Update Feb 20, 2013:
A major winter storm is set to hit the Central Plains tonight and Thursday. A foot of snow is possible with strong winds across a handful of states. Just a few inches of snow is likely Friday in West Michigan.
If you scroll all the way down to my original post, you’ll see the Euro was way off on Michigan snow, but did a great job predicting heavy snow for the Central Plains with a full week’s notice.
Winter storm warnings are posted for all of Kansas, most of Nebraska, Missouri, and Iowa.
The HPC’s forecast for more than 8″ of snow.
Update Feb 17, 2013:
This storm still looks like it will be a monster–for the Central Plains, not the Great Lakes. The low itself is now just south of Anchorage, Ala. Forecast models show very heavy snow and a possible blizzard for the Central Plains states Thursday, but that low is now forecast to occlude by Friday and the time it hits the Western Great Lakes. Occluded lows weaken rapidly as cold air wraps around them. Several inches of snow looks likely for West Michigan on Friday because of this storm. We’ll be shoveling.
Original posting Feb. 14, 2013:
It’s not like I’m outing Santa Claus here: We all know that weather forecasting is sometimes less reliable after three and especially five days. But in recent years Storm Team 8 and other forecasters have had some pretty big wins. I mentioned Hurricane Sandy (then a tropical disturbance west of Aruba) as a possible New England hurricane on-air more than a week before it struck, and I’m proud to be part of a team that forecast the second-biggest snow event in Grand Rapids weather history, the Groundhog’s Day Blizzard of 2011 more than a week before it shut down Kent County for a full day. As technology and our understanding of atmospheric processes improves, that window of reliable forecasts is getting bigger.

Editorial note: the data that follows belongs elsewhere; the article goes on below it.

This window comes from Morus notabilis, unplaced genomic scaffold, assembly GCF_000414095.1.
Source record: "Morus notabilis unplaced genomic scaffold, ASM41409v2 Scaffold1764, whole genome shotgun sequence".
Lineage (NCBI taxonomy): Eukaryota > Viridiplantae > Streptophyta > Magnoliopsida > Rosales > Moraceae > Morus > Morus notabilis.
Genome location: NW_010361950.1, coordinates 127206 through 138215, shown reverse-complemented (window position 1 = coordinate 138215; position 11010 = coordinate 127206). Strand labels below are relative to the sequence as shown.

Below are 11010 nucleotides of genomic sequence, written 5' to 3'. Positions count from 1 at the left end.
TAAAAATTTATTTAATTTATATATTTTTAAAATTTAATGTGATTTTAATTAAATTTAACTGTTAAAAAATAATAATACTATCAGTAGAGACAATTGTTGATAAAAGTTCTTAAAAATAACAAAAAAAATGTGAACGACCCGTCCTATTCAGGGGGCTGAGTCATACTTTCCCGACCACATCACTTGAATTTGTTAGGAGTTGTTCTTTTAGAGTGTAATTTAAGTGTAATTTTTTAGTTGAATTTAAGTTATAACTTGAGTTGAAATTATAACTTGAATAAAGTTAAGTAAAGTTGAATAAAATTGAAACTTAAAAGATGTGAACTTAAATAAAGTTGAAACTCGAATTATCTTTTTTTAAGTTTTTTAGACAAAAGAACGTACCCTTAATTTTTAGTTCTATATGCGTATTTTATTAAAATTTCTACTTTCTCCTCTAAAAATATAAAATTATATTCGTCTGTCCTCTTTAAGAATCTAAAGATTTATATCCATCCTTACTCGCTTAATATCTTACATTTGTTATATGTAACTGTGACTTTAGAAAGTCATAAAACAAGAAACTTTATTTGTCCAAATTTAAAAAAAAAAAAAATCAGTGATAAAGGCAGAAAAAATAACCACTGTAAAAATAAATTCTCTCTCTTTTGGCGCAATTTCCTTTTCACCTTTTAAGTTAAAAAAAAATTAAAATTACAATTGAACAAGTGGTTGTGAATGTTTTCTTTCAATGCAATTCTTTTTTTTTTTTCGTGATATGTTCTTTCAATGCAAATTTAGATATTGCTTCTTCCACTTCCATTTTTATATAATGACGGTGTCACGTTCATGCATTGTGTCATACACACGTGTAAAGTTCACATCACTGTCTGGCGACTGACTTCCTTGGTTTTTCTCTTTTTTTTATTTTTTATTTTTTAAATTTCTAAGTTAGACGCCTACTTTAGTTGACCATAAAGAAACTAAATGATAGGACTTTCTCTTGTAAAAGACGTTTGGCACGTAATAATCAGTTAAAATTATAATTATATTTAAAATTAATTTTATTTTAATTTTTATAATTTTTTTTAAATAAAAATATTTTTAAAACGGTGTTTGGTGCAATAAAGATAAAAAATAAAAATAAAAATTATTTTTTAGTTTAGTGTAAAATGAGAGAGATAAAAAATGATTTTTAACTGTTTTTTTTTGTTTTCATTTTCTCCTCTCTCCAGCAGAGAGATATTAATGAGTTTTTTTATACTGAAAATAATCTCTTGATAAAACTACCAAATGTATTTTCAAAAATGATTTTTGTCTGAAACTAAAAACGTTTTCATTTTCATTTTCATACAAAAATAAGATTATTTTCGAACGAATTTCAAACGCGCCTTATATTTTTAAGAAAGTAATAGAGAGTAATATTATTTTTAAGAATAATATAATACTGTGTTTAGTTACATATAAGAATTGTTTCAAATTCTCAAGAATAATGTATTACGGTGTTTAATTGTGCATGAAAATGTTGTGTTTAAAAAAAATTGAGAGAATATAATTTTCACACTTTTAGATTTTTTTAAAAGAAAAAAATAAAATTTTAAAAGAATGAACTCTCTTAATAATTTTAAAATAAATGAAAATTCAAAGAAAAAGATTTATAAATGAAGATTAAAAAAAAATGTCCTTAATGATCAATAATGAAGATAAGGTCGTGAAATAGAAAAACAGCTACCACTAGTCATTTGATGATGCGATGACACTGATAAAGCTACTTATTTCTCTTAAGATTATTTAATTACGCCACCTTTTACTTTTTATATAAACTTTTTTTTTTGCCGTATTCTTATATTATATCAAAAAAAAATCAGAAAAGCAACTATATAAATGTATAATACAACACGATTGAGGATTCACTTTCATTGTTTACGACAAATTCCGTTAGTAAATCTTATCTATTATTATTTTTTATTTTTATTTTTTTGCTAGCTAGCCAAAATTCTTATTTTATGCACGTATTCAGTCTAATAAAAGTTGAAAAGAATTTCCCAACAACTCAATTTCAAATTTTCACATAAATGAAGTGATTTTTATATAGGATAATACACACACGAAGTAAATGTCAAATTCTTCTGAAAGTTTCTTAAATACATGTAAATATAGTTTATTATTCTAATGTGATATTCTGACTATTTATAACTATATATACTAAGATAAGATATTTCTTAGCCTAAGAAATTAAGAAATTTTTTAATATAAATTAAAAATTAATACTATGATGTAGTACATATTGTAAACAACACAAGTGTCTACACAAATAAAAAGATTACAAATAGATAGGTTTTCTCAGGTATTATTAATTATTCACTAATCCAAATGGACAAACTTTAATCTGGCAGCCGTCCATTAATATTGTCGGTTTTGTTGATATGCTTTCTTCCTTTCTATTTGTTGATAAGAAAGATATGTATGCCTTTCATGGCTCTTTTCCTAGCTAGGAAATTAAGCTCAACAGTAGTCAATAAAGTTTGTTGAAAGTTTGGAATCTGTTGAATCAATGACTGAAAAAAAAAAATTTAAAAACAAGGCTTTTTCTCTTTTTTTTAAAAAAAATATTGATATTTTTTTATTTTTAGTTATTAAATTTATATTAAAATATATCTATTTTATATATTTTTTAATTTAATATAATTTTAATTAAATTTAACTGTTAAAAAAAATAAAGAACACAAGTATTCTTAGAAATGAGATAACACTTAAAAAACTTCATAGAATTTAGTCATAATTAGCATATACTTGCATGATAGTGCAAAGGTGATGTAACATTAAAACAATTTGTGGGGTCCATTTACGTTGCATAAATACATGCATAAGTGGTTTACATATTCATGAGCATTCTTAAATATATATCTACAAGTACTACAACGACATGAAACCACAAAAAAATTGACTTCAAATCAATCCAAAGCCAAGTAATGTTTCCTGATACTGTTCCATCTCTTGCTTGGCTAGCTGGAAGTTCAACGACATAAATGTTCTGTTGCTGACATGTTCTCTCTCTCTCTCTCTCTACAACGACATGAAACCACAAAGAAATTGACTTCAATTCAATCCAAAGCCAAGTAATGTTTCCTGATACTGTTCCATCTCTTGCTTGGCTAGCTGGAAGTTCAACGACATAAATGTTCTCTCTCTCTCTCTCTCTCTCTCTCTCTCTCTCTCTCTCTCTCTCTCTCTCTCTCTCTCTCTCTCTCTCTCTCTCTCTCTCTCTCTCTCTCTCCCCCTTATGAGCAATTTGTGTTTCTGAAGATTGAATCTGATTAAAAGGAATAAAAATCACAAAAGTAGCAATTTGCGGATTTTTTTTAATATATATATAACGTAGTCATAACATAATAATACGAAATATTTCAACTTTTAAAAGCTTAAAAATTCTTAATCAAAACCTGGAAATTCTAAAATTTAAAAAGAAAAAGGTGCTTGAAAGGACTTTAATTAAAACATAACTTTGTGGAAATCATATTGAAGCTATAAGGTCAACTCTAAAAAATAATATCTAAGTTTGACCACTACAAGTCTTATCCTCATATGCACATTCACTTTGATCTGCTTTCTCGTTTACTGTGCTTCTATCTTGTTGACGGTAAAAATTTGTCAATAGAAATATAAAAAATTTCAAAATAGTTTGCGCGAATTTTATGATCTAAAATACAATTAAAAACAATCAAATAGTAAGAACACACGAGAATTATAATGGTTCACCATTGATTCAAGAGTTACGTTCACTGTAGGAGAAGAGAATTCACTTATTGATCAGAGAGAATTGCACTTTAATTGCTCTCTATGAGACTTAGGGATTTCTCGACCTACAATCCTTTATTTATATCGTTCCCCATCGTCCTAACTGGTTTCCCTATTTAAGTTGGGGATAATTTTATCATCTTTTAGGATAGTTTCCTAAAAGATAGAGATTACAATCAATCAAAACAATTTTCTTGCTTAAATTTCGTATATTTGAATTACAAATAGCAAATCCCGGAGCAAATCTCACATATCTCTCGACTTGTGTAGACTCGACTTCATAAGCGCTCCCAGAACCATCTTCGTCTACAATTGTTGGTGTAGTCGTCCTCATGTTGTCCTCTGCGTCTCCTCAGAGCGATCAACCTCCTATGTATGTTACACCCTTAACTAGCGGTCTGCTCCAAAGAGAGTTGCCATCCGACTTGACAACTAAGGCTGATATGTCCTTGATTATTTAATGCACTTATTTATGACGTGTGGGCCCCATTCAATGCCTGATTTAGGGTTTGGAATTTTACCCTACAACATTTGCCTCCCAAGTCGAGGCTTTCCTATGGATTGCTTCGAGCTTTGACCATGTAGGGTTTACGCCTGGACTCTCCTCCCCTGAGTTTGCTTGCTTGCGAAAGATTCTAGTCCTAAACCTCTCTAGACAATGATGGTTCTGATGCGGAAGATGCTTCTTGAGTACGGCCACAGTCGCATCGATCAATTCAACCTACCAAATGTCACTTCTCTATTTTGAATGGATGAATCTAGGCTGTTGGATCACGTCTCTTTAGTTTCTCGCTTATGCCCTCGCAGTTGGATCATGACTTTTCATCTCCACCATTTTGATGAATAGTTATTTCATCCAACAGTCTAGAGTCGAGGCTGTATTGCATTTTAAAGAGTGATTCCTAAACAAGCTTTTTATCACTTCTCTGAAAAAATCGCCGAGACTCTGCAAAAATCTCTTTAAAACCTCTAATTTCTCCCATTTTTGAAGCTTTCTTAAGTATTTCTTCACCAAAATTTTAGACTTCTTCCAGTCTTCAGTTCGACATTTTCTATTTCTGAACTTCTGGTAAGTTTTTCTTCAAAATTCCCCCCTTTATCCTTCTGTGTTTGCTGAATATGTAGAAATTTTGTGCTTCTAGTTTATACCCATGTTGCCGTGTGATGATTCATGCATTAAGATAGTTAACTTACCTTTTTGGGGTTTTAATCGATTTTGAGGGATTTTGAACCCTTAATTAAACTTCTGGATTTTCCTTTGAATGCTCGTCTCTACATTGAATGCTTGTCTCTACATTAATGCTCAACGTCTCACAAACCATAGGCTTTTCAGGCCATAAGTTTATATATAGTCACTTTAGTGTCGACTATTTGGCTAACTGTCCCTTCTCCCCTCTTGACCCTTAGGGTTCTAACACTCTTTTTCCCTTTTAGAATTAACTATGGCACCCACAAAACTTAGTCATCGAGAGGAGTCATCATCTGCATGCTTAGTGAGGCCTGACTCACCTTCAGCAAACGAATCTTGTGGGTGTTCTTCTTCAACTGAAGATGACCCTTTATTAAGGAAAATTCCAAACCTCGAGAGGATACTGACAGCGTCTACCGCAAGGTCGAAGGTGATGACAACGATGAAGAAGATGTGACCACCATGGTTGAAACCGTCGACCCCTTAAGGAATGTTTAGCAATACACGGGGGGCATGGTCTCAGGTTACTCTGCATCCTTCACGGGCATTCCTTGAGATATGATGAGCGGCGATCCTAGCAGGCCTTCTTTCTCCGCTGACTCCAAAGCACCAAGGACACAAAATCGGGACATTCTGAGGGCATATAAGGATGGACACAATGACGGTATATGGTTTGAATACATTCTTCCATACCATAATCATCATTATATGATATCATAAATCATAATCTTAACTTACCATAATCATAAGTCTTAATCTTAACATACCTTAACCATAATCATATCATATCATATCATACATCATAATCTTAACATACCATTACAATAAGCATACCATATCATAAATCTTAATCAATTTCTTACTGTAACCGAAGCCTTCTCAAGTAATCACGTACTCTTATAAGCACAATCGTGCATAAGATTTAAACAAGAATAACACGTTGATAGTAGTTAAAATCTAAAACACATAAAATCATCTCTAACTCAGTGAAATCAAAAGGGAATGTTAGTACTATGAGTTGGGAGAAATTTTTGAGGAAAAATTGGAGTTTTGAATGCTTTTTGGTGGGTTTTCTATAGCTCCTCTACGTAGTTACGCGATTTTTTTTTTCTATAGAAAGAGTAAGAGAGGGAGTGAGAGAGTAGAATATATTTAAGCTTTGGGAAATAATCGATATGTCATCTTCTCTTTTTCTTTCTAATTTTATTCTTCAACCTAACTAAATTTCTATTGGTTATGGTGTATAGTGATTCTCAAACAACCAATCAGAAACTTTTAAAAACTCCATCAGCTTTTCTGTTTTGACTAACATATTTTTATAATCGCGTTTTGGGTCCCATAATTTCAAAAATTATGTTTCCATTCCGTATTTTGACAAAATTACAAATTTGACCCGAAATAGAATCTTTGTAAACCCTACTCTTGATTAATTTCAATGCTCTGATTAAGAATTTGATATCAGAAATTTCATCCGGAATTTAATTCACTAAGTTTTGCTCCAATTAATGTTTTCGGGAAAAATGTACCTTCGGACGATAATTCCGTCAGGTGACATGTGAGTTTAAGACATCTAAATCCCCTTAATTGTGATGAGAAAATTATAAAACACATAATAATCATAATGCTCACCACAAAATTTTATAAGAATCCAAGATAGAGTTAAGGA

Here’s how all of that ties into our current weather picture: right now, there’s a noteworthy low in the North Pacific straddling the International Dateline.
The low is over the International Date Line, about 4,800 miles away from Grand Rapids. This is roughly the point where we detected the low that became the Groundhog’s Day Blizzard of 2011.
Wednesday and Thursday there was significant consensus among computer models on the low’s future track and timing, which is remarkable since this storm is still a week away. The FIM/GFS and ECMWF models all show a strong cyclone continuing along the west coast of the United States, crossing the Rocky Mountains and quickly ejecting into the plains. Wind fields are strong, and the Gulf of Mexico moisture channel is open.
The storm track will be somewhere in the western or southern Great Lakes, or Ohio Valley. Considering the distance this storm has yet to travel, I consider that a small target. The European has the best recent record and is calling for a low to track from Indianapolis to Newark. That keeps West Michigan in the all-snow sector and gives us very strong winds.
Accumulated snow for the coming week from the Euro model. Most of this snow falls on Friday, Feb. 22, about one foot of snow. (weatherbell.com) This is not the Storm Team 8 forecast.
The GFS tracks the low just north of Grand Rapids, which means we’ll see some rain in this system at first. That will cut back the snow totals significantly, but we’ll still get snow, cold and wind on the back side of this low.
Either way, with this mostly feeble winter, this storm could be the single biggest snow producer we see for the season, and certainly it will be worthy of staying in touch with us as next week unfolds.
Biggest single-day snowfalls in Grand Rapids this season:
1) 5.9″ on Feb. 2
2) 5.2″ on Feb. 7
3) 4.6″ on Jan. 31
4) 3.2″ on Jan. 23
5) 3.1″ on Jan. 21 and Dec. 26
Also noteworthy: Many school districts are on a winter break late next week, meaning no snow days